Thus Gen. Ne Win and the Tatmadaw ended the last legal effort to ward off the growing conflicts between Bamar and non-Bamar peoples by preventing amendments to the 1947 union constitution, which was now unilaterally abrogated. It was to be another half century before the term “federalism” was allowed again by Tatmadaw leaders in national political debate. Much conflict, suffering and political breakdown occurred in the meantime.

Differing concepts on political entity, sovereignty and national identity

The conceptual differences between the Bamar political class, including Tatmadaw leaders, and the different ethnic nationalities, start with how “Burma” or “Myanmar” is historically seen and defined.

Since 1962, successive military-dominated governments have regarded the modern state as an existing unified nation since the reign of Anawrahta at Pagan nearly a thousand years ago. As such, non-Bamar peoples are treated as minority groups whose aspirations for equal rights need to be limited or controlled lest they break up the country. In contrast, non-Bamar nationalities maintain that the Union of Burma is a newly-developed territory and political entity, based upon the principles of a treaty, the Panglong Agreement, whereby independent territories that had been annexed into British India merged together on an equal basis at the departure of colonial power in 1948.

In theory, there is a degree of ethnic symmetry on the present political map where seven states are demarcated for the largest nationalities (Chin, Kachin, Karen, Kayah, Mon, Rakhine and Shan), while there are seven regions (formerly divisions) where the Bamar majority mostly live. But, under military domination and the country’s highly centralised politics, there has yet to be any genuine autonomy or equal balance in national politics.

Today these different perceptions continue to be highlighted at Panglong where the monument to this historic treaty proclaims “the reunion of mainlands and hills”. However neither should the “mainlands” be considered the Bamar-majority core of the country nor the “hills” peripheral or secondary territories that are inhabited by non-Bamar groups who had been under the pre-colonial rule of Bamar kings. Rather, the modern state of Burma was agreed upon at independence as a new union of equals where political rights would be respected for all nationality peoples. That is what Panglong was supposed to signify. Without such an agreement, the new Union would not have been born.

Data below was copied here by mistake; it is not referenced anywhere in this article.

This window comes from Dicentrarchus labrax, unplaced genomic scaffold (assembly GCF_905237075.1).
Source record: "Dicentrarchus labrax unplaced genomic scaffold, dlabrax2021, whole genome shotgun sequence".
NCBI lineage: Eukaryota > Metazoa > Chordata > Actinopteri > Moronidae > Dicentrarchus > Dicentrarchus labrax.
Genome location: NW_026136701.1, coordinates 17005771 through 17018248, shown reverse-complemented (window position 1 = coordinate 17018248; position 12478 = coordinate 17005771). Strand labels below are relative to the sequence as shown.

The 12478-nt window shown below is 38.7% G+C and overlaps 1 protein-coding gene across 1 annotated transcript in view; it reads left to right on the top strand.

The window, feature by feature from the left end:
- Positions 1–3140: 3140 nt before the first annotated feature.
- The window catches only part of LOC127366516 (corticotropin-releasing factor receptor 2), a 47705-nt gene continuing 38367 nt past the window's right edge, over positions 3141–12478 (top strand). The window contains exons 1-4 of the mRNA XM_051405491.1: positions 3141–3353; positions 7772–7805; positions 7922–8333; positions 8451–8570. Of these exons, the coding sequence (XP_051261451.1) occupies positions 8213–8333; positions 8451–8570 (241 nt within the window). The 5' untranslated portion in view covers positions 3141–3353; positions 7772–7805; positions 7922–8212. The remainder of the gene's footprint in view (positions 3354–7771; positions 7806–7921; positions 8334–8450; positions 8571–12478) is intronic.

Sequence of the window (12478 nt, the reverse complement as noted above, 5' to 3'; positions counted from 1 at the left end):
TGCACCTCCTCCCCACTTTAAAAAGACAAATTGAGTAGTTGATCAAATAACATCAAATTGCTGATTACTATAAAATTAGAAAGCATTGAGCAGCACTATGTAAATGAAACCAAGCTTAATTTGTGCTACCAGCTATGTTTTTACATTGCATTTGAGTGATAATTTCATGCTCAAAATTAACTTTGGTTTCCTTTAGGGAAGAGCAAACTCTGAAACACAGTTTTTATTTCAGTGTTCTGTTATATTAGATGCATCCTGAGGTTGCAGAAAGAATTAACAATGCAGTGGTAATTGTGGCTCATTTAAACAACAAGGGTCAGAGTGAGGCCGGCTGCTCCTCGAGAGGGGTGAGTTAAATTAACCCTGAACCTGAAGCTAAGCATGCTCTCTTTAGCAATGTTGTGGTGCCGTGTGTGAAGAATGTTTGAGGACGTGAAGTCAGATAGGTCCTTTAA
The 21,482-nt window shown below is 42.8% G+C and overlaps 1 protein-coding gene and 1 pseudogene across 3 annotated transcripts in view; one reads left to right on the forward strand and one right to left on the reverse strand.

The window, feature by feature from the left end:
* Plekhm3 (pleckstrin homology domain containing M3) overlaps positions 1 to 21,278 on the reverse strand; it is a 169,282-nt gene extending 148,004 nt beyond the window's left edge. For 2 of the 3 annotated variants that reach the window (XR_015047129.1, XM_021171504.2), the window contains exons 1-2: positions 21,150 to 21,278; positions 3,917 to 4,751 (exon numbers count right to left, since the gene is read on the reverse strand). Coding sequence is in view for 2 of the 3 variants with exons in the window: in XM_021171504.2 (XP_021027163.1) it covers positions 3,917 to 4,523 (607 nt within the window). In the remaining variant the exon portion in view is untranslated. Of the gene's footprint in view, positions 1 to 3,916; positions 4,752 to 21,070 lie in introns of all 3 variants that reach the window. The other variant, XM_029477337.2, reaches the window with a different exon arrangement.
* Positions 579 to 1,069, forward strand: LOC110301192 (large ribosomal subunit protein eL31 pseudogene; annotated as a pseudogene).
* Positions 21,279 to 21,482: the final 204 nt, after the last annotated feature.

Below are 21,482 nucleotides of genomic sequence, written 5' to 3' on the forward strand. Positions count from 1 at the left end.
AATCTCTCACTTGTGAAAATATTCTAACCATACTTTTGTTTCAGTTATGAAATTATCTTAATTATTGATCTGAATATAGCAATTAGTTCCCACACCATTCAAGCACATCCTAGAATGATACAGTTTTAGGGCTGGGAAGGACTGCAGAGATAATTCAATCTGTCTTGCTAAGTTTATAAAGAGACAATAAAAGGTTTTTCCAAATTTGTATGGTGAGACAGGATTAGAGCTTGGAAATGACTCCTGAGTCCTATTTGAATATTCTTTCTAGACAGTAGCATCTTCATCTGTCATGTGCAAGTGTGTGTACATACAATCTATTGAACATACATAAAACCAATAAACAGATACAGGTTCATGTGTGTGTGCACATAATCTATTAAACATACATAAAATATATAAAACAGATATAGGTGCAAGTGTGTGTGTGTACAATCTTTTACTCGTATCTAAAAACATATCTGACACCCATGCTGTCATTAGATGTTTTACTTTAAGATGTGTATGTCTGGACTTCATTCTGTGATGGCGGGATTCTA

When discussing inter-ethnic relations, it should also be stressed that non-Bamar peoples never consider themselves as being “minorities” as many Bamar and international scholars often address them. In fact, they are neither minorities nor majorities but nationalities who should be treated equally. It is true that the Bamar population is numerically larger than other ethnic nationalities. But this does not, in itself, make the inhabitants of the ethnic states “minorities”. In one of the most ethnically diverse countries in Asia, the term “minority” could also be used to describe Bamars resident in the seven ethnic states or other nationalities living in these territories, but the result would be a profusion of unhelpful “minority-majority” arguments that undermine the political importance of union and marginalise smaller nationality populations.

In essence, the term “minority” has become a discriminatory misnomer, and there is a big difference between being treated as a “minority” and enjoying equal status as a member of a nationality group. Peoples such as the Bamar, Kachin, Shan, Karenni and Chin should be considered neither minorities nor majorities but equal partners who agreed to work together within the new union back in 1948.

Regrettably, such a fundamental challenge in shaping a common vision of equality and shared national identity has never been truly addressed since independence. While non-Bamar peoples continue to believe in a shared-sovereignty and co-independence forged during the struggle from colonial rule, Tatmadaw leaders and much of the ethnic Bamar political class regard themselves as the guardians or sole owners of the country's political sovereignty. In consequence, projections of a common national identity by Tatmadaw officers during the Burma Socialist Programme Party era of Gen. Ne Win and the subsequent “Myanmar” era of the State Law and Order Restoration Council (from 1997, State Peace and Development Council) have never really taken root or been accepted by non-Bamar peoples. Rather, non-Bamar nationalities believe that they have never been asked for their consent on national political change but forced to accept – often to the backdrop of conflict – what successive military-dominated governments have decreed.

In consequence, the struggle for ethnic rights and equality continues in many parts of the country today. Looking back to Panglong, ethnic leaders believe that the achievement of peace, stability and a common national identity has to be accompanied, and guaranteed, by the rights of self-determination, democracy, equitable resources and political power-sharing. Then and only then can a national identity and political system be forged that will become acceptable to all non-Bamar peoples.